A parent puts together a filter

Students and teachers across the District are facing challenges with the return to classrooms. Of them, stakeholders have raised high alarm about heating, ventilation and air conditioning (HVAC) units breaking down. To combat the 80-degree classrooms, parents are volunteering in a variety of ways. 

After watching a few YouTube videos, one parent learned how to construct a cheap air filter. The device forms a cube with four everyday air filters, a window fan, duct tape, and some cardboard. The structure mirrors the function of a high-efficiency particulate absorbing (HEPA) filter, with the purpose of sucking air in and filtering it before sending it back out.

Peter Krupa has raised over $5,600 in the past month through GoFundMe (tinyurl.com/DIY-air-filter) to build and deliver 47 filters across DCPS. The filters cost about $100 to make, and volunteers have helped deliver them to schools across all Wards. Krupa said he relies on Twitter to reach volunteers and spread awareness.

Krupa can provide this service because he works as a freelance translator, which gives him a flexible schedule, he said. Parents who don’t have the ability to volunteer their time must rely on the Department of General Services (DGS) to supply air filters for learning spaces. This creates a large inequity across DCPS, D.C. Councilmember Christina Henderson’s spokesperson Amanda Farnan said.  

“It [money] shouldn’t affect a school’s education; however, now we’re just seeing it more,” Farnan said. Seeing how different schools are able to fund solutions to creating an environment that prevents the spread of COVID-19 brings light to the disparity among access to resources, she said. 

Krupa said he and other volunteers make it a priority to deliver filters to schools in all eight wards, but the demand is too high for him to keep up with. After about five weeks of making filters, Krupa has decided to stop operations. 

Aside from HEPA filters, multiple schools have tried creating outdoor spaces for students to eat their lunch.  The CDC says the best way to mitigate the spread of COVID-19 is spending time outdoors. This requires parents to volunteer as supervisors, which some schools are seeing. But for many parents, going to their child’s school in the middle of the day is not an option as it disrupts their workday.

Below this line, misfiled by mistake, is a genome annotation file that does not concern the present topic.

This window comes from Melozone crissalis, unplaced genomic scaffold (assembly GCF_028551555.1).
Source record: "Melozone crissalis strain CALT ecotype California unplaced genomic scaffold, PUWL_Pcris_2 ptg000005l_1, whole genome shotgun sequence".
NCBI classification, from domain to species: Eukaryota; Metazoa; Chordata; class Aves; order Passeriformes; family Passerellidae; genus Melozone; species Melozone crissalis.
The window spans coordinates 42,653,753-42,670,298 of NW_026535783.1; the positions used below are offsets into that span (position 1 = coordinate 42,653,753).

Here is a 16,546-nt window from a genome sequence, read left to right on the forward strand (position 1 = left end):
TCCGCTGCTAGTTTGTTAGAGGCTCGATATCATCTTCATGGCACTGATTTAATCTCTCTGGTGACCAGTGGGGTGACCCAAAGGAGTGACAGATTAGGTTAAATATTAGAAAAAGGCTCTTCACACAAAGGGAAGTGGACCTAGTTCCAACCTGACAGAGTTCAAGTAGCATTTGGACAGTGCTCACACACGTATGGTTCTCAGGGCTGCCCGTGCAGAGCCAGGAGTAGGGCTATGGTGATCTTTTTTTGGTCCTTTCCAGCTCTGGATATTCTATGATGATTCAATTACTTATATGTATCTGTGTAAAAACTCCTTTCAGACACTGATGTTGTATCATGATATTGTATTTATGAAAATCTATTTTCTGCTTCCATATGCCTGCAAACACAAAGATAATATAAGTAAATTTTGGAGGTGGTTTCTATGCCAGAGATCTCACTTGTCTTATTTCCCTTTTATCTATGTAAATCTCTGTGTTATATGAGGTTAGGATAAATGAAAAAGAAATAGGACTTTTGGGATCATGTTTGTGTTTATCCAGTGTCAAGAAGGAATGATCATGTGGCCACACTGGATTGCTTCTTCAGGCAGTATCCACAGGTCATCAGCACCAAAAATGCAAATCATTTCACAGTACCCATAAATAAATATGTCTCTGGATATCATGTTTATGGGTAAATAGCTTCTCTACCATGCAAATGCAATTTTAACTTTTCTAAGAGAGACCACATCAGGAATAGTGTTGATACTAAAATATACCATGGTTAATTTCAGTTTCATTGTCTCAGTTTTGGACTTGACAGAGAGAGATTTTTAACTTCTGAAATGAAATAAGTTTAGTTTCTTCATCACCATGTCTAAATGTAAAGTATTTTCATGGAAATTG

If this idea had been proposed earlier in the summer, schools would have been able to prepare their outdoor spaces by finding volunteers and ordering outdoor furniture, which is now on backorder, Farnan said. 

The timing of preparing DCPS for students’ return to classes could have prevented many of the issues they are now facing, councilmember Robert White Jr. said. White said he feels frustrated with how things are being handled. 

“Our systems shouldn’t be failing in the first place,” he said of the broken HVAC units. “It creates an unsafe learning environment and it is not a new issue.” White said he has been “pressing DGS for years” on the quality of HVAC units. 

To track the work orders of HVAC units, HEPA filters and other issues, Jonah Goodman, an advisory neighborhood commissioner (ANC) for Ward 4, proposed creating a dashboard that will provide live updates. The proposal called on DGS to coordinate with DCPS to create a functional system for work orders to be logged and tracked. Goodman said he hopes that a dashboard will bring more awareness of what issues are in schools and hold DGS accountable. 

The resolution (tinyurl.com/ANC-Filter-Resolution) passed and is now waiting for action. Goodman is saying he hopes the production of the site will be worked into the fiscal year budget starting next October, since the deadline for FY 2022 has already passed. 

Goodman said he had heard about Krupa’s service and other parents stepping up to volunteer. While he said it’s inspiring to hear, Goodman said the reality of the situation is that the system has failed. 

“It’s not an air conditioner issue,” he said. “This is a holistic issue that’s failed our schools.”